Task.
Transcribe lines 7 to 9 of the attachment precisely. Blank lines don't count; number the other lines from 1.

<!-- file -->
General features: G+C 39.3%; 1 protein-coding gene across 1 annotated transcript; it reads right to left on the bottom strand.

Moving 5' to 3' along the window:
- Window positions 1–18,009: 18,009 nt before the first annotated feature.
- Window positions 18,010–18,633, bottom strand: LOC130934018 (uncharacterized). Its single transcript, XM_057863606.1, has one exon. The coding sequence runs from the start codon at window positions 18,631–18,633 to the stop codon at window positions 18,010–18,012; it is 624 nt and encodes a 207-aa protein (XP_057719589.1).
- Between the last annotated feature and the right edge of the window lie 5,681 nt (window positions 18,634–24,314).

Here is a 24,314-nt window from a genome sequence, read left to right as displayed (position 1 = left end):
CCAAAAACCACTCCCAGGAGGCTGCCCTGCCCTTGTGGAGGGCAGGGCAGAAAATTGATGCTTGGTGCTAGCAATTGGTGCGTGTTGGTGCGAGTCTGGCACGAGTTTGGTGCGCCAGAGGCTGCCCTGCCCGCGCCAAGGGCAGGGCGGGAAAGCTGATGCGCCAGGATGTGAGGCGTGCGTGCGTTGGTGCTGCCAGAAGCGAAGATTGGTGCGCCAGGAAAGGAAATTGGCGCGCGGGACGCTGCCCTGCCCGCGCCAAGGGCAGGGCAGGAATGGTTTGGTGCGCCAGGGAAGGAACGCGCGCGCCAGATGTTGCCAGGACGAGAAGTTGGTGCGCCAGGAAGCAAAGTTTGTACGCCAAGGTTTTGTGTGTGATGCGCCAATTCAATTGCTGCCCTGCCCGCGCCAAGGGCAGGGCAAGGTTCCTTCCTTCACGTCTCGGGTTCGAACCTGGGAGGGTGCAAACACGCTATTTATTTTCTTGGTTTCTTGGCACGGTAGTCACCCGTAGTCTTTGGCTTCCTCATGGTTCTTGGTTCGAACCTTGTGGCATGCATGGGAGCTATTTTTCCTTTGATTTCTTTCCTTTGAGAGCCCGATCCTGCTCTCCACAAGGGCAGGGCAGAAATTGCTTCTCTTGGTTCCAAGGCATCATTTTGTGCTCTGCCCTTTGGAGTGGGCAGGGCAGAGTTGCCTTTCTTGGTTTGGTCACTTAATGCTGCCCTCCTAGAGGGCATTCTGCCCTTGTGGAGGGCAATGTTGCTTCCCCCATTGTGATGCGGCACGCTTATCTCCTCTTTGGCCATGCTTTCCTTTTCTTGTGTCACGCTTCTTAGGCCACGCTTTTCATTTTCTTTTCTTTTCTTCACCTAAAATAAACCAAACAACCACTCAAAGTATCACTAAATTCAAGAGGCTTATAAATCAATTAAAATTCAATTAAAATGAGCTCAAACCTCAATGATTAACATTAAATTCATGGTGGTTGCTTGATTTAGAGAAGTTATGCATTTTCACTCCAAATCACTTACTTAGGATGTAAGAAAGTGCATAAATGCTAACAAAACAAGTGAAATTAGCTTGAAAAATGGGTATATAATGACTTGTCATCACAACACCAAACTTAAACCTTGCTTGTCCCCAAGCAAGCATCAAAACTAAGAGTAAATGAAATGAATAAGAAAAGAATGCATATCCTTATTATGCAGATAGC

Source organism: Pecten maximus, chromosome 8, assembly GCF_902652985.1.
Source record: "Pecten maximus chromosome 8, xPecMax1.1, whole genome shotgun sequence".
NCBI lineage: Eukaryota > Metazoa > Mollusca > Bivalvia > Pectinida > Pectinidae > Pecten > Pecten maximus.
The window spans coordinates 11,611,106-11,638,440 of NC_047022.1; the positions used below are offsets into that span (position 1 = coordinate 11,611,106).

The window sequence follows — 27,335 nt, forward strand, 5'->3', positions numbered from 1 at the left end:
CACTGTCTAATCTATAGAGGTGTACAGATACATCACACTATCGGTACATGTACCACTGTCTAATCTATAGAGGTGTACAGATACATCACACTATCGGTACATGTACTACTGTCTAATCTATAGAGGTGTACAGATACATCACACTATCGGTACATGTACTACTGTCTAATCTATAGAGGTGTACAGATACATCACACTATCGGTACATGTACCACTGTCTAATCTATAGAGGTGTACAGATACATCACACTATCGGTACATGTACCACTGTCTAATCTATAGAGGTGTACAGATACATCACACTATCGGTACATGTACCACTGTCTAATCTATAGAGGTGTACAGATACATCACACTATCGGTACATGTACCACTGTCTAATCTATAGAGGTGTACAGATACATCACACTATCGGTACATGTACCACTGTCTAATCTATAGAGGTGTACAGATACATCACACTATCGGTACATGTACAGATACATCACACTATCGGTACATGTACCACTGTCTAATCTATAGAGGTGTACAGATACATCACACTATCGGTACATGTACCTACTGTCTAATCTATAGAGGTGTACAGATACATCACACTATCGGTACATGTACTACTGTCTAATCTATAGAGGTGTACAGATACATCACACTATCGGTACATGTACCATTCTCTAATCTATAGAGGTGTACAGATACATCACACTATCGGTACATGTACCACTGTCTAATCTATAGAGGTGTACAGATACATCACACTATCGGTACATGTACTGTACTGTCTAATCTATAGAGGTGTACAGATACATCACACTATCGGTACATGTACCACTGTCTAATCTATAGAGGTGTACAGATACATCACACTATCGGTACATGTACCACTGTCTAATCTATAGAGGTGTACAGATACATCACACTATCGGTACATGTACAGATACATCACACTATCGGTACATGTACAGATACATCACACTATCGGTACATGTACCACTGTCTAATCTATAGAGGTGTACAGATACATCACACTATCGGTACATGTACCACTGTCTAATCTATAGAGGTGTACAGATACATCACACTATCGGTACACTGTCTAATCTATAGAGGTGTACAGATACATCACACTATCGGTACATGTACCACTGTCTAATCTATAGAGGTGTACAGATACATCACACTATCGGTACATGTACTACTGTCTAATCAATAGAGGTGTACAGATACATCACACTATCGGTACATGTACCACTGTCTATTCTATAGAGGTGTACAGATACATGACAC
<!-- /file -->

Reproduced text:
CCAAAAACCACTCCCAGGAGGCTGCCCTGCCCTTGTGGAGGGCAGGGCAGAAAATTGATGCTTGGTGCTAGCAATTGGTGCGTGTTGGTGCGAGTCTGGCACGAGTTTGGTGCGCCAGAGGCTGCCCTGCCCGCGCCAAGGGCAGGGCGGGAAAGCTGATGCGCCAGGATGTGAGGCGTGCGTGCGTTGGTGCTGCCAGAAGCGAAGATTGGTGCGCCAGGAAAGGAAATTGGCGCGCGGGACGCTGCCCTGCCCGCGCCAAGGGCAGGGCAGGAATGGTTTGGTGCGCCAGGGAAGGAACGCGCGCGCCAGATGTTGCCAGGACGAGAAGTTGGTGCGCCAGGAAGCAAAGTTTGTACGCCAAGGTTTTGTGTGTGATGCGCCAATTCAATTGCTGCCCTGCCCGCGCCAAGGGCAGGGCAAGGTTCCTTCCTTCACGTCTCGGGTTCGAACCTGGGAGGGTGCAAACACGCTATTTATTTTCTTGGTTTCTTGGCACGGTAGTCACCCGTAGTCTTTGGCTTCCTCATGGTTCTTGGTTCGAACCTTGTGGCATGCATGGGAGCTATTTTTCCTTTGATTTCTTTCCTTTGAGAGCCCGATCCTGCTCTCCACAAGGGCAGGGCAGAAATTGCTTCTCTTGGTTCCAAGGCATCATTTTGTGCTCTGCCCTTTGGAGTGGGCAGGGCAGAGTTGCCTTTCTTGGTTTGGTCACTTAATGCTGCCCTCCTAGAGGGCATTCTGCCCTTGTGGAGGGCAATGTTGCTTCCCCCATTGTGATGCGGCACGCTTATCTCCTCTTTGGCCATGCTTTCCTTTTCTTGTGTCACGCTTCTTAGGCCACGCTTTTCATTTTCTTTTCTTTTCTTCACCTAAAATAAACCAAACAACCACTCAAAGTATCACTAAATTCAAGAGGCTTATAAATCAATTAAAATTCAATTAAAATGAGCTCAAACCTCAATGATTAACATTAAATTCATGGTGGTTGCTTGATTTAGAGAAGTTATGCATTTTCACTCCAAATCACTTACTTAGGATGTAAGAAAGTGCATAAATGCTAACAAAACAAGTGAAATTAGCTTGAAAAATGGGTATATAATGACTTGTCATCACAACACCAAACTTAAACCTTGCTTGTCCCCAAGCAAGCATCAAAACTAAGAGTAAATGAAATGAATAAGAAAAGAATGCATATCCTTATTATGCAGATAGC

Source organism: Pecten maximus, chromosome 8, assembly GCF_902652985.1.
Source record: "Pecten maximus chromosome 8, xPecMax1.1, whole genome shotgun sequence".